Efforts are underway in Massachusetts to make the banning of books in public libraries and schools more difficult, particularly for organized groups seeking to challenge dozens of books at a time for questionable reasons. A recent Wellesley League of Women Voters program called “Who is protecting your right to read?” was held at the Wellesley Free Library and updated attendees on the topic .
(We’ve embedded Wellesley Media’s recording of the event at the bottom of this post).
Wellesley’s Mary Ann Cluggish, a former longtime Wellesley Free Library Board of Trustees member and current member of the Massachusetts Board of Library Commissioners, was the featured speaker. The School Committee’s Linda Chow and Wellesley Free Library Director Jamie Jurgensen joined Cluggish answering audience questions.
Cluggish says she has dedicated more than 20 years of her life to volunteering for libraries because “I believe deeply in the importance of education and freedom of access to information.”
Cluggish said her heart breaks for librarians now under attack as front liners defending against “hate, prejudice, and racism in what has become the latest American culture war.” A disproportionate amount of book challenges, which have risen sharply over the past couple of years in the state and nationwide, involve materials featuring people of color as protagonists or focus on LGBTQ+ issues. Other books challenged include the likes of The Lorax by Dr. Seuss and the Harry Potter series.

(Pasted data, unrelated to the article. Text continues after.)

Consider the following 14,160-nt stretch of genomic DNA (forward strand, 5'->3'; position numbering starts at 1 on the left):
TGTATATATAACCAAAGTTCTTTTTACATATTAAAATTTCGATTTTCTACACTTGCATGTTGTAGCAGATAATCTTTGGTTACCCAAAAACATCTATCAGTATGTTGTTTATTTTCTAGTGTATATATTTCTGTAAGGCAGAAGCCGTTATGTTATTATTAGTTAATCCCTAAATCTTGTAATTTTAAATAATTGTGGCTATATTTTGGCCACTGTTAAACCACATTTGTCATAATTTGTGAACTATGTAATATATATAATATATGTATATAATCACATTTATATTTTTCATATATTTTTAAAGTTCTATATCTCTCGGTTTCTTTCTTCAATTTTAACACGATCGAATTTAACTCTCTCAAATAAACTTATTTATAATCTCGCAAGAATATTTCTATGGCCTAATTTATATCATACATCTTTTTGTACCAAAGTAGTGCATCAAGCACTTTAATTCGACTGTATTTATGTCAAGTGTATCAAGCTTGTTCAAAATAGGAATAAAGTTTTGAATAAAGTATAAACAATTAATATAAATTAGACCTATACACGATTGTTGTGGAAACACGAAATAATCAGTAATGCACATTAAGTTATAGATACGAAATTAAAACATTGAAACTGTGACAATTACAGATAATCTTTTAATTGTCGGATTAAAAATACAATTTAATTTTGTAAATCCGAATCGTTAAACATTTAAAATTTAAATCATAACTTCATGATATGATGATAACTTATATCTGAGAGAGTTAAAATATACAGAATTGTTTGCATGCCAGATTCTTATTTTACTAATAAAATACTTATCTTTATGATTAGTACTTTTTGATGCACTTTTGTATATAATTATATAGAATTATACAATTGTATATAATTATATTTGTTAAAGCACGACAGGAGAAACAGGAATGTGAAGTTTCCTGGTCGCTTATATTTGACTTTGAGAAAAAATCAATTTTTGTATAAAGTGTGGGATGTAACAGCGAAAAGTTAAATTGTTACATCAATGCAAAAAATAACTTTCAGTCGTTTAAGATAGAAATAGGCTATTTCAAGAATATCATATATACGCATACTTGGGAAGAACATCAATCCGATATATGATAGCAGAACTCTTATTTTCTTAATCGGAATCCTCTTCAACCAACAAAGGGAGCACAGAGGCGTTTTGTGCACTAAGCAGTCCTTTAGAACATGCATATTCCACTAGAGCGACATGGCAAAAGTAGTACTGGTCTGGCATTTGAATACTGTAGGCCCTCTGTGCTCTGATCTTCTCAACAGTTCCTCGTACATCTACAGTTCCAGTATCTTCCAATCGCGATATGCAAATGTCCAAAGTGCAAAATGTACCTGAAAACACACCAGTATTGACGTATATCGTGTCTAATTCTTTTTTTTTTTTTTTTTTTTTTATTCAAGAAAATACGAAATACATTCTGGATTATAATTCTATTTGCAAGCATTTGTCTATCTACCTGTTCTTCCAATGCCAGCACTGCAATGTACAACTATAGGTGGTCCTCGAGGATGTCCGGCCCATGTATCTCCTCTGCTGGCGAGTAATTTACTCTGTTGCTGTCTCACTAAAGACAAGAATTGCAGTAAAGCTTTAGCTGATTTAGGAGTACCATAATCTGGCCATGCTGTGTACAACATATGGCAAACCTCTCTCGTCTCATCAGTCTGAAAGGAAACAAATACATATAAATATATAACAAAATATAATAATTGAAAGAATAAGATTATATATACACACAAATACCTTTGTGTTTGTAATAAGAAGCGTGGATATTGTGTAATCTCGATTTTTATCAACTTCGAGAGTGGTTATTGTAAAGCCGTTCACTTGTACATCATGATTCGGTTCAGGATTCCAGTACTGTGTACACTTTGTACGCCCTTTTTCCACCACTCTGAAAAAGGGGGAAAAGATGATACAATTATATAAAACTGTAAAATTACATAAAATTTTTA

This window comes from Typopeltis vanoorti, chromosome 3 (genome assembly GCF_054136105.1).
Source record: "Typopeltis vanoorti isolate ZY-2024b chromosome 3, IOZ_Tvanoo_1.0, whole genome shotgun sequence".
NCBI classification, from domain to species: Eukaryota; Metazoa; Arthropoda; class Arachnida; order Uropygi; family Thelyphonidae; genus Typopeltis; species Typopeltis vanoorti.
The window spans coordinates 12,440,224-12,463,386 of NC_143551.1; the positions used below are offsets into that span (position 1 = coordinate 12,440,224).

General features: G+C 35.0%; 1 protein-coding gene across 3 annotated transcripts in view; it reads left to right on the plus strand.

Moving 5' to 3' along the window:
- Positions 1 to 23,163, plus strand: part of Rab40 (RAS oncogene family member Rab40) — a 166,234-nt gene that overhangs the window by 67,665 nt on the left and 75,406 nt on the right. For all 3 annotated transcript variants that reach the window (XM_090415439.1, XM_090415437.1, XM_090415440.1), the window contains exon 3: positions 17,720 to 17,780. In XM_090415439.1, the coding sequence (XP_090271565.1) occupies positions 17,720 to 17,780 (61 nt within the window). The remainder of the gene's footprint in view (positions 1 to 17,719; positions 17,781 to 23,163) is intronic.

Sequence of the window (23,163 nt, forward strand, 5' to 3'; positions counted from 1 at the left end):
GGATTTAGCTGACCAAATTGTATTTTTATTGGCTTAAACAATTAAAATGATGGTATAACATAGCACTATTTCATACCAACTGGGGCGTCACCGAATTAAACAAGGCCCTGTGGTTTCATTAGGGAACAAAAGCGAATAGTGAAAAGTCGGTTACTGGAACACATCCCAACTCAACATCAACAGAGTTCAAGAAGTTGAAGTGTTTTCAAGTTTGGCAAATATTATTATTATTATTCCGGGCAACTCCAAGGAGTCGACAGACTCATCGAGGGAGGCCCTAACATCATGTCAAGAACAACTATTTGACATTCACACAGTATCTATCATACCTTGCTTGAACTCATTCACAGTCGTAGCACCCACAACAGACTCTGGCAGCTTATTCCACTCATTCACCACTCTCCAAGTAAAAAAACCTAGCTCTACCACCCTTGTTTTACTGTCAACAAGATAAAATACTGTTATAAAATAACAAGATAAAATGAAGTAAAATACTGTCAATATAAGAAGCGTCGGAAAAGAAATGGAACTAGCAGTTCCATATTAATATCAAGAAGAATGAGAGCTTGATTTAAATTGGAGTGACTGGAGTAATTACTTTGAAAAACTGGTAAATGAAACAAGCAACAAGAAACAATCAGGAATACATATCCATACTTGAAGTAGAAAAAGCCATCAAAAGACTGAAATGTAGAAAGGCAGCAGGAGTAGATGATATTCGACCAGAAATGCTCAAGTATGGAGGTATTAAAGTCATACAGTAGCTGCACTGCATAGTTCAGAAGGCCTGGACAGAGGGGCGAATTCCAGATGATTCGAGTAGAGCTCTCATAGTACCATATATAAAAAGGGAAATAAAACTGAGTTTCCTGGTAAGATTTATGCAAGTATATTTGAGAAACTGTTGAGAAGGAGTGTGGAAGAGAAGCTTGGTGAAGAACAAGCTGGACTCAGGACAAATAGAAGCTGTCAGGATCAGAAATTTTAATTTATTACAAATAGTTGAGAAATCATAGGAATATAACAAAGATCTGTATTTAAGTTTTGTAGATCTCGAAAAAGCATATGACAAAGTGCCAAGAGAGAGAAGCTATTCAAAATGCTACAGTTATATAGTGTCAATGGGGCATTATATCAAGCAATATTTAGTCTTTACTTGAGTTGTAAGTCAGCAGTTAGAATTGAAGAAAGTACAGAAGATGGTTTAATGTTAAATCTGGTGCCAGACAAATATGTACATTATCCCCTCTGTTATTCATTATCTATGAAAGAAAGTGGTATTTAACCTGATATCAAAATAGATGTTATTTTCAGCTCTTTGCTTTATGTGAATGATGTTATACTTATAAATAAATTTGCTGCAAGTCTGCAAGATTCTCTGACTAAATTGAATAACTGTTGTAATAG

A bill introduced in Massachusetts would make challenging books more…challenging. Those seeking to ban books would need to file forms for each book they sought to ban, and the forms would require actual knowledge of the books being targeted. Also, more stringent review processes would be put in place for such challenges, and in schools would involve superintendents and school committees.
If the bill is made into law it would require all libraries in the state to publish collection development policies (Wellesley has one) that make it clear how materials are selected, and adherence to the law would be tied to state aid, certification, and reciprocal borrowing (Wellesley got over $66K in aid last year, so it’s not nothing). This would all help libraries present a unified front against those who would try to manipulate the book challenge system, and protect librarians for retaliation based on the contents of libraries.
Less formal efforts are also underway to ensure freedom of access to information, Cluggish said. She pointed to the Peabody Institute Library, which last year started a banned book club for teens. “I cannot think of a better way to get teens reading, can you?” she asked.